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Coronavirus: Young people breaking rules risk ‘second wave’

Coronavirus: Young people breaking rules risk ‘second wave’

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The UK could see a second spike in coronavirus cases if young people don’t follow social distancing rules, the health secretary says.

A third of all cases in England last week were people aged between 20 and 29.

“The numbers have been going up. And we’ve seen in other countries where this leads, and it is not a good place,” Matt Hancock says.

Students starting university this month is a “concern”, he adds.

Speaking to Radio 1 Newsbeat, the health secretary pointed to France and Spain, “where that second wave started largely amongst younger people, it then spreads”.

“And now we’re seeing a sharp rise in the number of people in hospital and the number of people who are dying in those countries.

“That hasn’t happened here yet. And if people follow the social distancing rules, then we can stop that from happening here.”

On Sunday the government announced 2,988 new cases – the highest figure since 22 May.

Experts are monitoring infection rates around the UK and imposing restrictions in places where coronavirus numbers are climbing.

Leeds has been added to the lockdown watchlist. Officials said there had been an increase in music events, house parties and illegal raves in the city.

Meanwhile, up to 300 people who attended a charity football match near Sunderland have been asked to self-isolate for two weeks after 28 people who attended the event tested positive.

And a school in Suffolk has closed after five members of teaching staff tested positive

The health secretary stressed how serious coronavirus can be for young people, even though they are less likely to die or get seriously ill.

“Long Covid is really serious. And people can be in a bad way for months and months and months,” he says.

“The second really important message is that younger people spread the disease, even if they don’t have symptoms.

“Don’t kill your gran by catching coronavirus and then passing it on. And you can pass it on before you’ve had any symptoms at all.”

The health secretary denied that rules meant to prevent the spread of coronavirus in the UK are unclear.

‘Are you willing to risk lives?’

“The rules are really clear, which is indoors you should socialise with only one other household and outdoors with groups of six as a maximum (in England).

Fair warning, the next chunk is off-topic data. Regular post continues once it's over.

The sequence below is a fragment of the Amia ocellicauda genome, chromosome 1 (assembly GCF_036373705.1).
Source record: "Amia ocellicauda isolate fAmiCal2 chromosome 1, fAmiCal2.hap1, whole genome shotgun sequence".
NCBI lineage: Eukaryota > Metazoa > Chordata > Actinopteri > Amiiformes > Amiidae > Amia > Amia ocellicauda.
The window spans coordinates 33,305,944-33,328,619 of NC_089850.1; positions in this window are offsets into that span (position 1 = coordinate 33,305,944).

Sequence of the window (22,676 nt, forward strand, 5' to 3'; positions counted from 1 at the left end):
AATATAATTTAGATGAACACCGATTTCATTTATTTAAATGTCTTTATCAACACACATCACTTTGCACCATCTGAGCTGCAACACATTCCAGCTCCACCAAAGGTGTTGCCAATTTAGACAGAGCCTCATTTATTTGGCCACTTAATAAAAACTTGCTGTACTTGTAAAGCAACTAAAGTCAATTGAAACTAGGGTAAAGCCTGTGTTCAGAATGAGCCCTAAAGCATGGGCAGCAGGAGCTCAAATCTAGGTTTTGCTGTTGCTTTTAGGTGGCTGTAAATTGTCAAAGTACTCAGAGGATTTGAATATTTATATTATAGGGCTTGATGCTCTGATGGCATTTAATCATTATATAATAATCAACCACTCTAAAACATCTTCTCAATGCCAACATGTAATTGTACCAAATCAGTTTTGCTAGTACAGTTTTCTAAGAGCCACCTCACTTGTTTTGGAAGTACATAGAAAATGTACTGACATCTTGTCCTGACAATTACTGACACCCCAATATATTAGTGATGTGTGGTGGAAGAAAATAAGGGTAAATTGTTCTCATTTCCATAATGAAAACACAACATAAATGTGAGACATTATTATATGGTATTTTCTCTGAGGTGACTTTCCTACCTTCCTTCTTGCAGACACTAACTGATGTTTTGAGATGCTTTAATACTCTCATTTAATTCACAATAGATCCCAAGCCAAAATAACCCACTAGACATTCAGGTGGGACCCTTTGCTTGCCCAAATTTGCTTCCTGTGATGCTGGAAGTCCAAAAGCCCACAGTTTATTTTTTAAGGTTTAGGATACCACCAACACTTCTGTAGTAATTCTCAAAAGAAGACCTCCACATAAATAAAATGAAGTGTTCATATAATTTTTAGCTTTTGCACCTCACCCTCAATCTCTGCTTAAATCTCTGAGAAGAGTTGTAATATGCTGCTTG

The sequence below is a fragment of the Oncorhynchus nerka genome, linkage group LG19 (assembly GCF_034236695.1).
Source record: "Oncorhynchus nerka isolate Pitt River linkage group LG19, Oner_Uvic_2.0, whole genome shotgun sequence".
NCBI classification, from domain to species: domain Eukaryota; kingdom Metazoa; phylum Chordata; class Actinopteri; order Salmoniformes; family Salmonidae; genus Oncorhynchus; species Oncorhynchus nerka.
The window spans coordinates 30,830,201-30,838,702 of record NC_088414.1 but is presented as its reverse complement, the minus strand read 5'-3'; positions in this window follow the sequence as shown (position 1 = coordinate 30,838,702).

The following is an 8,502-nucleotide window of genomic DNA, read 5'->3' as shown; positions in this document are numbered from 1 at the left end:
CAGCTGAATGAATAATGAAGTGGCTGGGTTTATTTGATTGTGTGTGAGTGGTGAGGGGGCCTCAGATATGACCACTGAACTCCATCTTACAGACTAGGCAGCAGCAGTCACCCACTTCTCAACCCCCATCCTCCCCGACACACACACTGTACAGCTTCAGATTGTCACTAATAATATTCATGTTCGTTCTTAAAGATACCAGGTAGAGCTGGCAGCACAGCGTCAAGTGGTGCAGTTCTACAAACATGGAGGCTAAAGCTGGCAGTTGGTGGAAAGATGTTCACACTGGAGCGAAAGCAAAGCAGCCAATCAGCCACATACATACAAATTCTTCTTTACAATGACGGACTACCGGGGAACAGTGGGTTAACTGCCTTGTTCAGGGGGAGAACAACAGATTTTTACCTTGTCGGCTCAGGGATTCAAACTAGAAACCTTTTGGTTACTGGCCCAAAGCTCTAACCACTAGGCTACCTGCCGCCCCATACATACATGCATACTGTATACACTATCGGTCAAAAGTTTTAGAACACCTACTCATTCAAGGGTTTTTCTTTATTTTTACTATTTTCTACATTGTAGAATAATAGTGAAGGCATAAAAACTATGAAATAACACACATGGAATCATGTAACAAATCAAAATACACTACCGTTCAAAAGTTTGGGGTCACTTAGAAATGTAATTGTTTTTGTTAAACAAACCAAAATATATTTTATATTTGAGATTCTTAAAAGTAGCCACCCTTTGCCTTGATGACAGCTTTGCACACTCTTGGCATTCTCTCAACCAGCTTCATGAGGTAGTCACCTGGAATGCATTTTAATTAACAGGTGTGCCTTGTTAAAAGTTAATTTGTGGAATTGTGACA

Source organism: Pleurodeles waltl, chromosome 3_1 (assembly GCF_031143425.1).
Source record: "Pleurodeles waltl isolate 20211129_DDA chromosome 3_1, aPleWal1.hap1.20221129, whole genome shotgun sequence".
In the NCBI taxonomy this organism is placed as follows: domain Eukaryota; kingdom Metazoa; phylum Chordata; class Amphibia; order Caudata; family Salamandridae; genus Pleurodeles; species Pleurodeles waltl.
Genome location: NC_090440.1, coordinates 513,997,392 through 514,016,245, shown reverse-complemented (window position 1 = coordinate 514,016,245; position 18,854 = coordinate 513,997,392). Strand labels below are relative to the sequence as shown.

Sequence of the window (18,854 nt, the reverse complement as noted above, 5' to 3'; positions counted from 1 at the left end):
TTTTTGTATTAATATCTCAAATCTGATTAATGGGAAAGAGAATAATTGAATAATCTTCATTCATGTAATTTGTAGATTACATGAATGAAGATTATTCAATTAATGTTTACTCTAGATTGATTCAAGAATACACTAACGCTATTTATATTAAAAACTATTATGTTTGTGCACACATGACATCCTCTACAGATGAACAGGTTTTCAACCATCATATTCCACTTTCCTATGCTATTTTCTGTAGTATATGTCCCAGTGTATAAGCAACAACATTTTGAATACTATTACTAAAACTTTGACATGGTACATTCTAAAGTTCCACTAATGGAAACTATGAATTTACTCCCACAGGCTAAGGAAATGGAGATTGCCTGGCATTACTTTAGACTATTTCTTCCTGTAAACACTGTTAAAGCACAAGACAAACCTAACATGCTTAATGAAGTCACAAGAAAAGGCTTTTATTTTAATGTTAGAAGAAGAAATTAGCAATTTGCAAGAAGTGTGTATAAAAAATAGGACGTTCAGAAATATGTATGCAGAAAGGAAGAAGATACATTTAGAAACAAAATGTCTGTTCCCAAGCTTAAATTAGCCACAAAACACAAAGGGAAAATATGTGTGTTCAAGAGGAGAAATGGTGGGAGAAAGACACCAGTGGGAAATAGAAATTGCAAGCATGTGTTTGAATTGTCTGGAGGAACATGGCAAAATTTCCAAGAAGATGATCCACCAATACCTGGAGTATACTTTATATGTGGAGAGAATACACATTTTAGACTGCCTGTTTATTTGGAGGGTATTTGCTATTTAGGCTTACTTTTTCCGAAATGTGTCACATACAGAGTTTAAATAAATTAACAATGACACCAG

“The message is really clear. The question is, how much are you willing to risk the lives of yourself and others by breaking the social distancing rules?”

Some have complained that the government encouraging people to spend money in pubs and restaurants, via the Eat Out to Help Out scheme, and go back into the office, is contradictory to stopping the spread.

But Hancock insists “Covid-secure workplaces are safe”, as are pubs and restaurants as long as you “follow social distancing when you’re there”.

Matt Hancock told LBC areas in the UK that saw a rise in coronavirus cases over the summer were some of the most deprived. But in recent days the rise is among “more affluent younger people”.

The health secretary also outlined a new system of testing for people returning from holiday.

He claimed that doing a temperature check at the border – which doesn’t happen in the UK but does in other countries – “doesn’t work” because the virus can “incubate for a period inside your body without a test being able to pick it up”.

Testing people eight days after they have returned is “one of the things we’d like to bring in as soon as it’s practical to do it”, Hancock said.

It’s suggested this could reduce the 14-day quarantine period when returning from countries with a higher number of cases.

Rise in cases ‘always likely’

There is understandable concern about the rise in infections that has been seen.

But it needs context – at the peak of the pandemic in spring around 100,000 new cases a day were being seen.

Some of the rise seen in recent weeks is down to more testing, but that won’t be the only factor.

It was always going to be the case that as people mix more (to go to work and school, not just socialising) and summer ends (respiratory viruses tend to do better in the colder months) cases would go up.

The crucial question is by how much and to what extent will they spill over into older, more vulnerable age groups.

If it can be contained to younger age groups, who are at such low risk of complications, it would in theory not be much of a problem.

But achieving that is going to be difficult.

The social distancing that is now becoming a routine part of our everyday lives and the test and trace teams in place will help.

But sadly hospitalisations and deaths will soon start going up – they do every winter because of flu even though we have a vaccine and some immunity.

Keeping that rise as low as possible – while allowing society to function with children going to school and people being able to work – is the tightrope we will all now need to walk.

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